NORTH FLORIDA — Easter is on Sunday, and for many people, Easter symbolizes renewed life. And so, the white flowers of the Easter lily signify the new life of spring.
Easter lily grows from a true bulb. A number of plants that people commonly refer to as bulbs aren’t actually bulbs—they’re corms, rhizomes, or tubers.
Easter lily is just one of many ornamental plants that grow from these underground bulbs or bulb-like structures that can be enjoyed in our North Florida landscapes. However, not all bulb-type plants can be successfully grown in Florida.
For example, tulip bulbs require consistently cold winters, which Florida winters don’t provide, in order to grow and produce flowers. Also, our spring temperatures become too warm too quickly, resulting in tulip foliage dying back prematurely.
As a result, the bulbs become small, weak, and flower poorly, if at all, the following year.
The few people who grow tulips in Florida either buy pre-chilled bulbs or chill them in the refrigerator for six to eight weeks prior to fall planting, enjoy their blooms in spring, and then discard them. Tulips are best grown as annuals in the Deep South.
There are a surprising number of bulb-type plants that do well here in our landscapes. Take time to learn which ones grow well here. Amaryllis, for example, consistently comes back year after year with its beautiful flowers. Flower color varies from white to salmon to deep red, depending on the variety planted.
Agapanthus, which grows from rhizomes, is another great choice, with its summer blue or white flowers held high on 12-inch-tall stalks.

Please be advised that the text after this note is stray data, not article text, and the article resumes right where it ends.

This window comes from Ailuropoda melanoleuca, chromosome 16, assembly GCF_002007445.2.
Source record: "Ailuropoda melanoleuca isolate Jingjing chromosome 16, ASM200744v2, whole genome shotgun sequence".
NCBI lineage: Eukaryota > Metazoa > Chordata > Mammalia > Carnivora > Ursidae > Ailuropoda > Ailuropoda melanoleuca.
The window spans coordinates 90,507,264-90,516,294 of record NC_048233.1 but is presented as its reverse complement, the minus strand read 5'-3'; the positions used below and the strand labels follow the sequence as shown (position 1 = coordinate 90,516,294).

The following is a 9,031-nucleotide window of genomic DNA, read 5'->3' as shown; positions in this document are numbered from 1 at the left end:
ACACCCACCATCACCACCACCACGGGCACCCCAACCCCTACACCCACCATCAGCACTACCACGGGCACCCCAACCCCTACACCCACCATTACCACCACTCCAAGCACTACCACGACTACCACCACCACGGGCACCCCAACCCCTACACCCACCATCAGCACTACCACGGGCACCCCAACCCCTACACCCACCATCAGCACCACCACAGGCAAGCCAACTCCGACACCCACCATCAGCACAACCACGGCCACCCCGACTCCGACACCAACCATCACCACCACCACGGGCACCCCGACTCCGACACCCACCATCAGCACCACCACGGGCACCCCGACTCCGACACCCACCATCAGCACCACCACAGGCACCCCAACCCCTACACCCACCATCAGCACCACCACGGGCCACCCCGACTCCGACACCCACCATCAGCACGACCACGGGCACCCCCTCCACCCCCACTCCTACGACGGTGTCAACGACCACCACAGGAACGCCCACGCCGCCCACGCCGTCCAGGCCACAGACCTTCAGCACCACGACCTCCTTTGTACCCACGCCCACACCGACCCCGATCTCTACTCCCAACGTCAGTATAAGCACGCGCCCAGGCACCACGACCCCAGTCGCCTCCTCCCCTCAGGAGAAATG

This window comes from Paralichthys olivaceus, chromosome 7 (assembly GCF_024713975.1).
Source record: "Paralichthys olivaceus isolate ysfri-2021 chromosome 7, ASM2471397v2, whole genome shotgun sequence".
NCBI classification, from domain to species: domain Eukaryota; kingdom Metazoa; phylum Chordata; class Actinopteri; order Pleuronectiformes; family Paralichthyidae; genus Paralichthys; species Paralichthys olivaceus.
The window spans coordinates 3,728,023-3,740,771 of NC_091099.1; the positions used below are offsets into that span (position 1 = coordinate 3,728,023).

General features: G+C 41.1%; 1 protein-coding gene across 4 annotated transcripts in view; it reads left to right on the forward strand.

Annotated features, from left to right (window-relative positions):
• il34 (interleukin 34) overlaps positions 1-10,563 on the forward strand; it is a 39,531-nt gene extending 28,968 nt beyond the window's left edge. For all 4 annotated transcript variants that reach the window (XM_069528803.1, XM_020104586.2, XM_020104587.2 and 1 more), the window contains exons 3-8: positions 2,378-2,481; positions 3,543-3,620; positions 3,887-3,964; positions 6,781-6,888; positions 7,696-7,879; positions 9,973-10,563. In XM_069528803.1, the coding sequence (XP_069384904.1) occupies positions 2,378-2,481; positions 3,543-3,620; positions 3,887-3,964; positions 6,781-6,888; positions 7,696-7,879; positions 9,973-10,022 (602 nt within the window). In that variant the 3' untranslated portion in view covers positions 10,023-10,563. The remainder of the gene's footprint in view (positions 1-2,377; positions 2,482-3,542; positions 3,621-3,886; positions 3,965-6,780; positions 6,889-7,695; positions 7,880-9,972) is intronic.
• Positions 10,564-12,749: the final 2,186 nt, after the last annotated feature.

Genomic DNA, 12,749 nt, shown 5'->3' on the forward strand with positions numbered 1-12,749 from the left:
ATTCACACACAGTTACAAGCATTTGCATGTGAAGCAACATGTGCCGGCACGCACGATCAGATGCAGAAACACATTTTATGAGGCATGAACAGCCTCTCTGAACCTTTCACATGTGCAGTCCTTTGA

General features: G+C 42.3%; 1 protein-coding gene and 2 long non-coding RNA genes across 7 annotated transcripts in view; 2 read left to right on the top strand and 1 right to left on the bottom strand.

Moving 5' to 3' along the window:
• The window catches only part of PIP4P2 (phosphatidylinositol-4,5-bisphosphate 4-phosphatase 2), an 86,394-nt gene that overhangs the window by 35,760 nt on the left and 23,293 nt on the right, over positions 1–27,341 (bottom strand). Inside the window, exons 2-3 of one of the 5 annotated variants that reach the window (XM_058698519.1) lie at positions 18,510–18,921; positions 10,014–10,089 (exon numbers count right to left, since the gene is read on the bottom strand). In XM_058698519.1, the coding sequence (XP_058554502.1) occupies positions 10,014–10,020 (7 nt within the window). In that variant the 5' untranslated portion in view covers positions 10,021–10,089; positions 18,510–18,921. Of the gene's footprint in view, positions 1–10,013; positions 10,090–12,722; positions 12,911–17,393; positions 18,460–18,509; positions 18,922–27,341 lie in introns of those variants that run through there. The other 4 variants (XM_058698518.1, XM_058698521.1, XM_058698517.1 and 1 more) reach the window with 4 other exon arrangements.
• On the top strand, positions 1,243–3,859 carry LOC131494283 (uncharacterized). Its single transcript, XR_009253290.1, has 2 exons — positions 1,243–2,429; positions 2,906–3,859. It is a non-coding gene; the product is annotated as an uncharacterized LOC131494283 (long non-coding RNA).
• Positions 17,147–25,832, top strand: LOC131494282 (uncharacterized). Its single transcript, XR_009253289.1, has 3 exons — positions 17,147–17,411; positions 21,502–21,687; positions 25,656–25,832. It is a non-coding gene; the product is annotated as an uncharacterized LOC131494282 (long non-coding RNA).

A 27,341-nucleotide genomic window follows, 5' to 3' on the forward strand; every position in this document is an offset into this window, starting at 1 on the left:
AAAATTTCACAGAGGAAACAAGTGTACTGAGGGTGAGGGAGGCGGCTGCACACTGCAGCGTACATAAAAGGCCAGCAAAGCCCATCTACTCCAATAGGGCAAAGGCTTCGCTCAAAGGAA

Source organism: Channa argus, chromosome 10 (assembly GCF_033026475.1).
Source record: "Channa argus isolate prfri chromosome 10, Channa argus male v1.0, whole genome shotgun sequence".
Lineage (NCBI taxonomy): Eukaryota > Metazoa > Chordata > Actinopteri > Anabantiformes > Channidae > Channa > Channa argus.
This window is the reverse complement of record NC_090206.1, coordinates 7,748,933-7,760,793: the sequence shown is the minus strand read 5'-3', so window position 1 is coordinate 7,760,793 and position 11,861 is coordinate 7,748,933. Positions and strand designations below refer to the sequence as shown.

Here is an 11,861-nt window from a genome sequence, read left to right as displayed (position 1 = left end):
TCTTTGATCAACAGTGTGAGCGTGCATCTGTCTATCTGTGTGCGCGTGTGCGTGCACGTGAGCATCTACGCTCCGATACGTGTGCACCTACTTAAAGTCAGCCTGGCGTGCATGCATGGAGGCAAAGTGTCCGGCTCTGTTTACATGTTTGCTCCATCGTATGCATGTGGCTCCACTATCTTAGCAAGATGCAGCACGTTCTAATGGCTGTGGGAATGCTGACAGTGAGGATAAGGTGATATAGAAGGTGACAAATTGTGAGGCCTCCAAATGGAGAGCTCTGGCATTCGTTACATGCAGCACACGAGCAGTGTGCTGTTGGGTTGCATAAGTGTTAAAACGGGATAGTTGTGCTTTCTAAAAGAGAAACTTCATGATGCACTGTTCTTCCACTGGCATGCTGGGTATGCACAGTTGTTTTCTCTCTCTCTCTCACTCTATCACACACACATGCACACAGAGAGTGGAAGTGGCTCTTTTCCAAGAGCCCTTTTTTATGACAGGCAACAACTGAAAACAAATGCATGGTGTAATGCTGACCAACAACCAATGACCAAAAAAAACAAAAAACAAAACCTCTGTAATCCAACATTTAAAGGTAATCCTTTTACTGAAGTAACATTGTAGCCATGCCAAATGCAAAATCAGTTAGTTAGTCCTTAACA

Caladiums from tubers produce colorful foliage all summer, crinum lilies from bulbs produce white to deep rose-colored flowers spring through summer, and lycoris suddenly makes an appearance in late summer and fall with their red flowers growing from small bulbs.
These are just a few choices that can be grown here.
To learn more, register to attend our next lecture series titled Rhizomes, Tubers, and Corms, Oh My! Kathy Foster, UF/IFAS Extension Master Gardener Volunteer in Okaloosa County, will provide information on bulbs that can be grown successfully in Northwest Florida. Foster will explain that it requires planting the right types and then becoming familiar with the optimum growing conditions for our area.
This free presentation begins at 10 a.m. on Wednesday, April 19, and will be held at the Extension Annex at 1976 Lewis Turner Boulevard in Fort Walton Beach.
Seating is limited. You’ll need to register on Eventbrite.
Call the Extension Office at (850) 689-5850 for more details.
Larry Williams is the Extension horticulture agent with the Okaloosa County Cooperative Extension Service, University of Florida. Contact Larry at 689-5850 or email email@example.com.